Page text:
How can we tell this is a ‘serious’ drama? We’re supposed to believe that Glenn Tyler’s rough exterior hides a budding literary genius. We see this coming when Glenn unpacks some high-toned books, just as did Frank Sinatra’s Dave Hirsch in Some Came Running. Sure enough, Irene is soon curled up in an easy chair, entranced by Glenn’s ‘crude, but promising’ writing efforts. She wants him to go take the rough edges off in college and find out if he’s got what it takes to be a lion of literature. Even the stuffy college professor (Alan Napier, un-billed) rhapsodizes over Glenn’s noodling prose… if he’s that good, one would think that college would ruin whatever raw talent he had.
Everybody in this southern burg has problems, believe me. Irene lost her ‘young, immature’ husband to a car accident, and has since been avoiding matrimony with the hot-to-trot Phil Macy. Phil wants Irene, but is separated from a wife who has spoiled her son rotten — Cliff Macy is such an unmitigated creep, we don’t understand how anybody can stand to associate with him. Irene’s questions make Glenn tell the story of his beloved Mom, who slaved for his worthless Pa and Bro, and died in misery. I tell you, this boy has some scores to settle. With Betty Lee’s dad putting her off limits, Noreen urging Glenn to rob Uncle Rolfe & run away, and Cliff Macy trying to start a fight that will cancel Glenn’s parole, our handsome hero is in a terrible fix. Cue the stormy night! He and Irene, behaving like the best of friends, are marooned at a no-tell motel. The social fallout from that night could be titled ‘Town Without Pity.’
Were there justice in Elvis-land, the hand of God would come down and wipe this hamlet from the face of the Earth. But no, with a couple of exceptions, the Evil Will continue unabated. We have to watch bad stuff happen to nice people. The uplifting finale that we see is reportedly an 11th-hour fix-up — everybody concerned seems to have wanted to ix-nay the ubble-day ooicide-say that was originally filmed. Now why couldn’t 20th Fox have saved THAT alternate ending?
Okay, so is it any good? That depends whether or not you’re really committed to sparkle motion Elvis Presley. Elvis soldiers on through the stickiest of scenes, caroming between writing and direction that makes him veer between down-home sincerity, and breaking up the furniture. One moment he’s quoting Bible verses out to prove his profound faith, making us wonder what King of Kings would play with Elvis in the Jeffrey Hunter role. The next moment he’s threatening to murder his foes and begin a reign of terror. If Elvis’s acting is to be judged on whether or not he keeps scene from becoming unintentionally funny, then he’s a success.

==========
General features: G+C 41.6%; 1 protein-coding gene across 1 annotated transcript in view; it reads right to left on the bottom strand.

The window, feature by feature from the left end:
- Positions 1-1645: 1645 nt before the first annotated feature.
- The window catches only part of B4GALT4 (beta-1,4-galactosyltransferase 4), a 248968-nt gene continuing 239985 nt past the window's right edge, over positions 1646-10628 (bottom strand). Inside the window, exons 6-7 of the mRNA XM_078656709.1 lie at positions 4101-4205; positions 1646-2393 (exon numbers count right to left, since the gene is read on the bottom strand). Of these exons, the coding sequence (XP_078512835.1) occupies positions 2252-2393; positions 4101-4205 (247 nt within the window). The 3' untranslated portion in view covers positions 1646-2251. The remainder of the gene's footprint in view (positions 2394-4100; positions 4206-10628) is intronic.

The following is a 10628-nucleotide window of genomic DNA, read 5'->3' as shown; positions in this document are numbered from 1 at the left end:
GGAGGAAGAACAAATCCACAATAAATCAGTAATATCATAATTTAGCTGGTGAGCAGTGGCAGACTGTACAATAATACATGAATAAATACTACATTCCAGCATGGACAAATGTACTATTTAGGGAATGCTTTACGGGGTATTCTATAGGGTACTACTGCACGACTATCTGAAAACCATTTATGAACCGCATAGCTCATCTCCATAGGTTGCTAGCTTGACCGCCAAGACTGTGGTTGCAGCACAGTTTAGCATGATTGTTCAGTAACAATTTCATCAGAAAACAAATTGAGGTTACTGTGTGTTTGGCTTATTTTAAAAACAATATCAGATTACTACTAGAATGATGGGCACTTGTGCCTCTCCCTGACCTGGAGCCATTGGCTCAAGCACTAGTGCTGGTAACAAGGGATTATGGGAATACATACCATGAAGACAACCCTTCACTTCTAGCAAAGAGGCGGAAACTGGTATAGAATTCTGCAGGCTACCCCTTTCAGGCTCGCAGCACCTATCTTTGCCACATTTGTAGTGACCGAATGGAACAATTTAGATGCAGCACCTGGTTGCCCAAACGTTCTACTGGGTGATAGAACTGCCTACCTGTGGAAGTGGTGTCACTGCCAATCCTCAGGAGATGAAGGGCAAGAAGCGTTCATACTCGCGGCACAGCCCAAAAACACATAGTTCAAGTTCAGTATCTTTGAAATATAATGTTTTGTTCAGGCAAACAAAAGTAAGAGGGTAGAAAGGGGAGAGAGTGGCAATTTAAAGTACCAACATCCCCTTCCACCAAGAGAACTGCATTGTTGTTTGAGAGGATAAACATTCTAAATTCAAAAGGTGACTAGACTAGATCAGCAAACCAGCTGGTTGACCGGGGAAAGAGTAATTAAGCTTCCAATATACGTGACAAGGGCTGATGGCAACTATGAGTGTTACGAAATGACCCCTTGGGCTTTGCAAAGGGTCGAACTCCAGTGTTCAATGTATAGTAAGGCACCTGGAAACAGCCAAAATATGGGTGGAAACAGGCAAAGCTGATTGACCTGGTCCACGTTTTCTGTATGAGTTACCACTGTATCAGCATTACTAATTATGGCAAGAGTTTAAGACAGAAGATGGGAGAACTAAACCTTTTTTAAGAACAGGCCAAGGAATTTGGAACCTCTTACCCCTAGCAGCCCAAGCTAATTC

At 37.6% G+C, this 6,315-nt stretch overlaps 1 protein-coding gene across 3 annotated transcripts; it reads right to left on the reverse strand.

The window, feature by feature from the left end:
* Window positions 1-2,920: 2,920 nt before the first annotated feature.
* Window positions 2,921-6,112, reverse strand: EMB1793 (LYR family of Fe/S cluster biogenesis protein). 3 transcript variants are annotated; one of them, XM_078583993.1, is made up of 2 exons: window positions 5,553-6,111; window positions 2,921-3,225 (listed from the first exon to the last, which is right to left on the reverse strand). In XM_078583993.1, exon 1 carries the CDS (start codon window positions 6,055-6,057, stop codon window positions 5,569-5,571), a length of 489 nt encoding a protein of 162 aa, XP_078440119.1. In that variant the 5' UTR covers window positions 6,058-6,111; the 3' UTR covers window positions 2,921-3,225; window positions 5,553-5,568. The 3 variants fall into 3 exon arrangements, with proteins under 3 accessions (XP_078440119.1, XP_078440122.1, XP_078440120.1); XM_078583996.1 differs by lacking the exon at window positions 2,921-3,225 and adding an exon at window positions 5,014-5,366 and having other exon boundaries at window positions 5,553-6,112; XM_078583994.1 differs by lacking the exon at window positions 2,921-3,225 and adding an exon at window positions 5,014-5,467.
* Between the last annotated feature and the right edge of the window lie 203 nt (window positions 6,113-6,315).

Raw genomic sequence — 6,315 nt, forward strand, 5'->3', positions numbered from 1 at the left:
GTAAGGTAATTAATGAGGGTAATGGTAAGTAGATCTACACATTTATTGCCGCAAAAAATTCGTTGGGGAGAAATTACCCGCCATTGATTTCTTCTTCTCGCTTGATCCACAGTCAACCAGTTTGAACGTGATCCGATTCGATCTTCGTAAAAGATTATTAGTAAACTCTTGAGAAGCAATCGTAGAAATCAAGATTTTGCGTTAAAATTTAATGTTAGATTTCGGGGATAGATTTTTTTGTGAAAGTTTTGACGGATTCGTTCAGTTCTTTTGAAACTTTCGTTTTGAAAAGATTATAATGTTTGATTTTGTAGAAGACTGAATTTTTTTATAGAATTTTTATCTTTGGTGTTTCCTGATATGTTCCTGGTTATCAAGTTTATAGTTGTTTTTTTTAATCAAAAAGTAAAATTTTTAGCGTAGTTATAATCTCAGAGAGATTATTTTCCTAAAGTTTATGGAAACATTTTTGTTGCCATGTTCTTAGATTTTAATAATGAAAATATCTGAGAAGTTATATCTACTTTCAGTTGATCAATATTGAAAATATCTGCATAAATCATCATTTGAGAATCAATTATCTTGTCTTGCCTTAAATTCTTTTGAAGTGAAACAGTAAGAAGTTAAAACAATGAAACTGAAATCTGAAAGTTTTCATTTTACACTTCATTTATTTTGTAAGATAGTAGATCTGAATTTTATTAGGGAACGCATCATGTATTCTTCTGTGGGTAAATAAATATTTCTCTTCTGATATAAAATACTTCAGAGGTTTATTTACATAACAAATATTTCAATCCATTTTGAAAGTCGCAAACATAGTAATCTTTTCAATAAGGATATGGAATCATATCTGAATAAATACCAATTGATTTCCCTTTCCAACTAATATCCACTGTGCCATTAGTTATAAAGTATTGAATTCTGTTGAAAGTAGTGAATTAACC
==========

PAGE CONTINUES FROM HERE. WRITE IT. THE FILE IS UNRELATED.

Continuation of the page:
The source novel is a now-obscure book by J.R. Salamanca called The Lost Country, which is indeed about a country boy, Jim Blackstarr, who has literary ambitions. Little additional information is available online — the little bit we found is a plea for the author to make the book more available. Not helping Elvis is some of the forced-folksy, almost bizarre dialogue he’s been given: “I got the Mark of Cain on me, ma’am.” Are the over-ornate phrases Salamanca’s doing, or are they the work of screenwriter Clifford Odets, a known purveyor of high-quality purple prose? Odets’ brand of stylizatio is a better fit for noir desperadoes (Deadline at Dawn, The Big Knife) and acid-tongued vipers (Sweet Smell of Success). In this show, when Glenn pops out with some mouthful of odd words, we want Irene to tell him to lay off the Oscar Wilde.
The formula of lining up three exciting women to fall in love with Elvis is a painful celebrity fantasy — each wants him, but in a different way, get it? But the actresses provide him with GREAT backup support. Millie Perkins has the lightest load, she just has to be honest and perky, and disappointed when he comes late to pick her up. The storyline dispenses with her sidebar rather abruptly, but she seems genuine enough.